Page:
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Toolbox Library, primary resources thematically organized with notes and discussion questionsOnline Seminars, professional development seminars for history and literature teachersThe Triumph of Nationalism/The House Dividing, 1815-1850
The Triumph of Nationalism/The House Dividing
Topic: Culture of the Common ManTopic: Cult of DomesticityTopic: ReligionTopic: ExpansionTopic: America in 1850
Topic: Expansion
Overview of Triumph of Nationalism
Resource Menu: Expansion
Text 1. Charles Sellers
Text 2. Hezekiah Niles
Text 3. Elias Boudinot
Text 4. Lewis Cass
Text 5. James Glover Baldwin
Text 6. George Fitzhugh
Text 7. Henry David Thoreau
» Reading Guide
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Text 8. Harriet Beecher Stowe


RESOURCE MENU » Reading Guide Link

Reading Guide
7.  Henry David Thoreau, excerpts from "Economy," Ch. 1 of Walden, 1854

Fitzhugh would agree with Thoreau's claim that the market enslaves us all and robs us of our divinity. But while Fitzhugh believes it is the slaves' destiny to do society's menial work, Thoreau wishes that all of us could spend our time "better than digging in the dirt." And he means both literal and metaphorical dirt. Just as Fitzhugh's Sociology is more than a defense of slavery, Thoreau's Walden is more than a critique of the market economy. He wrote it while his countrymen were busy leveling forests, building railroads, sailing clipper ships, and chasing Indians—in effect, while they were building the world Niles describes. Thoreau takes the measure of these endeavors by asking why we are doing them and what kind of life they produce. Walden is, finally, a meditation on the relationship between means and ends and an inquiry into the good life. Could be used with students. 24 pages.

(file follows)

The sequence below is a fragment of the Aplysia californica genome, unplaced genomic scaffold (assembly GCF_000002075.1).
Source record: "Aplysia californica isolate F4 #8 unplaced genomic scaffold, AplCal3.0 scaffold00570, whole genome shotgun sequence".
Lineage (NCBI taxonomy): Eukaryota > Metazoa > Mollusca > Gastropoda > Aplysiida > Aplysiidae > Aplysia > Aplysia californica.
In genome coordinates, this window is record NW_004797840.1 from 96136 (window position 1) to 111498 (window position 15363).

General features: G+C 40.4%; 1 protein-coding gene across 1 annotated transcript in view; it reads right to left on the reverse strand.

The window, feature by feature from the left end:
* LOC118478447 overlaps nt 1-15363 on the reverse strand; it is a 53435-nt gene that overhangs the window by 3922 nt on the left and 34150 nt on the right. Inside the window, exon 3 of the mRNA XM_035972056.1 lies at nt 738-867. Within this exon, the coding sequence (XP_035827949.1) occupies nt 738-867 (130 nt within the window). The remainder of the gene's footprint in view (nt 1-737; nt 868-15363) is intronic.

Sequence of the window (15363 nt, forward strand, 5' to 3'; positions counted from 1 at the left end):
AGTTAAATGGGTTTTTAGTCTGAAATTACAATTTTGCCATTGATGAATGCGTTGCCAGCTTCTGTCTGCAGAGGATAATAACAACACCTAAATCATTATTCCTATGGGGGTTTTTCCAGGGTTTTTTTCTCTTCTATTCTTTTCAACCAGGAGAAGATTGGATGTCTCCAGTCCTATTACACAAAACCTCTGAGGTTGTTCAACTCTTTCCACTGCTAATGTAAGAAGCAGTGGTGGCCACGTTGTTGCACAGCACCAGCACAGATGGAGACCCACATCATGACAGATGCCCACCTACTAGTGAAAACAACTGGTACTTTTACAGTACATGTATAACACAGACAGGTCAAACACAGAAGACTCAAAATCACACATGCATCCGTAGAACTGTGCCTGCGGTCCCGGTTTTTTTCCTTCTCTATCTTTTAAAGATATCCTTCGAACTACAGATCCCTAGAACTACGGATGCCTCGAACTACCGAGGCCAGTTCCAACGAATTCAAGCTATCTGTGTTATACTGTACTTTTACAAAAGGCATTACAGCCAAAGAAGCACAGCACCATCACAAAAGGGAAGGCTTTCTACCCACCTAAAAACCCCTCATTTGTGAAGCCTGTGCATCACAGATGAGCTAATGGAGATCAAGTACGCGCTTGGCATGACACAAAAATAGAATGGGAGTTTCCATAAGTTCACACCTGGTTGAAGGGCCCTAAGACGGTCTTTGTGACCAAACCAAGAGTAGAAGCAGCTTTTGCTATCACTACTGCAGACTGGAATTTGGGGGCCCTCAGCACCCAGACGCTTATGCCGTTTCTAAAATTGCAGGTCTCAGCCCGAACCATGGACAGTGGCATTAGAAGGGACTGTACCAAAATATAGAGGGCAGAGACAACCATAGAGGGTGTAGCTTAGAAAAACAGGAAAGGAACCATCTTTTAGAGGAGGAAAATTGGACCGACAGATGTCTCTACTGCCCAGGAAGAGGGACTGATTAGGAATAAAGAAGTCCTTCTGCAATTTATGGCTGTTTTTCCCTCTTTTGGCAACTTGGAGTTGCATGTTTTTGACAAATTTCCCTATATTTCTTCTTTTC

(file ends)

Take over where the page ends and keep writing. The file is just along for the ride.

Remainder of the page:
Discussion questions
  ·  Why, in Thoreau's view, would people be better off if they detached themselves from the market economy?
  ·  According to Thoreau, what values would moderate the effects of the market economy?
  ·  How does Thoreau redefine terms like "cost," "economy," and "interest"?
  ·  How does Thoreau critique the progress represented by what he calls "modern improvements"?
  ·  What is the "product" of Thoreau's economy?
  ·  What similarities do Thoreau's arguments in Walden share with Fitzhugh's in his Sociology?
  ·  How do their arguments differ?


Reading highlights
  ·  Note how Thoreau casts himself as an economic man—borrowing capital, paying dividends, keeping precise records, calculating investments and returns, etc.
  ·  Note that Thoreau's concern is for the individual while Fitzhugh's is for an entire society.


» Link


Topic Framing Questions
  •  How did the various people living in the United States in the first half of the nineteenth century respond to the emergence of a national market economy?




Toolbox: The Triumph of Nationalism / The House Dividing
Common Man | Cult of Domesticity | Religion | Expansion | America in 1850

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